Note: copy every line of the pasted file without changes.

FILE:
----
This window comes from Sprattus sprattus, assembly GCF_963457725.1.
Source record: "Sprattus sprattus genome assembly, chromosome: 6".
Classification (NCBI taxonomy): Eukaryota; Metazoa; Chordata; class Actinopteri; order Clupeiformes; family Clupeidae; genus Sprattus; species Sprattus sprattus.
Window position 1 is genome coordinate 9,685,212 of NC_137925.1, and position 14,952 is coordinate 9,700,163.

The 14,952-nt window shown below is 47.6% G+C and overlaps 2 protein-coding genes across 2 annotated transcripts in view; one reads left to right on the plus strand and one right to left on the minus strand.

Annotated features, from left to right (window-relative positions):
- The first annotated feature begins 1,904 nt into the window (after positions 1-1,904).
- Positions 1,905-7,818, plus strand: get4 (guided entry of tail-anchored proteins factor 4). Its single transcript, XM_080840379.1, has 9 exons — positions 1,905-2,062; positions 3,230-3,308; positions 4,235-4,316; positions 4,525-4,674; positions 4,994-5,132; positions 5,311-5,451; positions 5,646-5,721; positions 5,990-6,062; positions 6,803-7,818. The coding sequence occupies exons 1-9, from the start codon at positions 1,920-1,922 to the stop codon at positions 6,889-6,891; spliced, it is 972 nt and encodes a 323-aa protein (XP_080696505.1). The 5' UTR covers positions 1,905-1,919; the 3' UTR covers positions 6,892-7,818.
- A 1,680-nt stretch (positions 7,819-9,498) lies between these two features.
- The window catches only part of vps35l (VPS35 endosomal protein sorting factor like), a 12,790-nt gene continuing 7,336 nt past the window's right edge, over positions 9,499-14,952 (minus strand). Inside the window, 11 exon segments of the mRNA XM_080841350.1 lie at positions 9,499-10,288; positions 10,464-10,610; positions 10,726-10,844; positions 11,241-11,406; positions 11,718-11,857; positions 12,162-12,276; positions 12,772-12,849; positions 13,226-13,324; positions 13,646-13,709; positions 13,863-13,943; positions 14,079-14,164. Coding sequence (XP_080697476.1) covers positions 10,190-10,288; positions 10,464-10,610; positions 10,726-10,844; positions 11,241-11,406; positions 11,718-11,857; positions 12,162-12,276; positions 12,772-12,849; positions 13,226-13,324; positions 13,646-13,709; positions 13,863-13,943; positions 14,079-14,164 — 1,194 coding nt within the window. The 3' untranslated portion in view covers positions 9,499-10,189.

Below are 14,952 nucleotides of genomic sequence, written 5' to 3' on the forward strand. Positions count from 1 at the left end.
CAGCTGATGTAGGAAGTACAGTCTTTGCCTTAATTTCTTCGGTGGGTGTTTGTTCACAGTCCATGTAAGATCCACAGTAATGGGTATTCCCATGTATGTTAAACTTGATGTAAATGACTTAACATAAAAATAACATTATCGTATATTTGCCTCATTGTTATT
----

This window comes from Sprattus sprattus, assembly GCF_963457725.1.
Source record: "Sprattus sprattus genome assembly, chromosome: 6".
Classification (NCBI taxonomy): Eukaryota; Metazoa; Chordata; class Actinopteri; order Clupeiformes; family Clupeidae; genus Sprattus; species Sprattus sprattus.
Window position 1 is genome coordinate 9,685,212 of NC_137925.1, and position 14,952 is coordinate 9,700,163.

The 14,952-nt window shown below is 47.6% G+C and overlaps 2 protein-coding genes across 2 annotated transcripts in view; one reads left to right on the plus strand and one right to left on the minus strand.

Annotated features, from left to right (window-relative positions):
- The first annotated feature begins 1,904 nt into the window (after positions 1-1,904).
- Positions 1,905-7,818, plus strand: get4 (guided entry of tail-anchored proteins factor 4). Its single transcript, XM_080840379.1, has 9 exons — positions 1,905-2,062; positions 3,230-3,308; positions 4,235-4,316; positions 4,525-4,674; positions 4,994-5,132; positions 5,311-5,451; positions 5,646-5,721; positions 5,990-6,062; positions 6,803-7,818. The coding sequence occupies exons 1-9, from the start codon at positions 1,920-1,922 to the stop codon at positions 6,889-6,891; spliced, it is 972 nt and encodes a 323-aa protein (XP_080696505.1). The 5' UTR covers positions 1,905-1,919; the 3' UTR covers positions 6,892-7,818.
- A 1,680-nt stretch (positions 7,819-9,498) lies between these two features.
- The window catches only part of vps35l (VPS35 endosomal protein sorting factor like), a 12,790-nt gene continuing 7,336 nt past the window's right edge, over positions 9,499-14,952 (minus strand). Inside the window, 11 exon segments of the mRNA XM_080841350.1 lie at positions 9,499-10,288; positions 10,464-10,610; positions 10,726-10,844; positions 11,241-11,406; positions 11,718-11,857; positions 12,162-12,276; positions 12,772-12,849; positions 13,226-13,324; positions 13,646-13,709; positions 13,863-13,943; positions 14,079-14,164. Coding sequence (XP_080697476.1) covers positions 10,190-10,288; positions 10,464-10,610; positions 10,726-10,844; positions 11,241-11,406; positions 11,718-11,857; positions 12,162-12,276; positions 12,772-12,849; positions 13,226-13,324; positions 13,646-13,709; positions 13,863-13,943; positions 14,079-14,164 — 1,194 coding nt within the window. The 3' untranslated portion in view covers positions 9,499-10,189.

Below are 14,952 nucleotides of genomic sequence, written 5' to 3' on the forward strand. Positions count from 1 at the left end.
CAGCTGATGTAGGAAGTACAGTCTTTGCCTTAATTTCTTCGGTGGGTGTTTGTTCACAGTCCATGTAAGATCCACAGTAATGGGTATTCCCATGTATGTTAAACTTGATGTAAATGACTTAACATAAAAATAACATTATCGTATATTTGCCTCATTGTTATT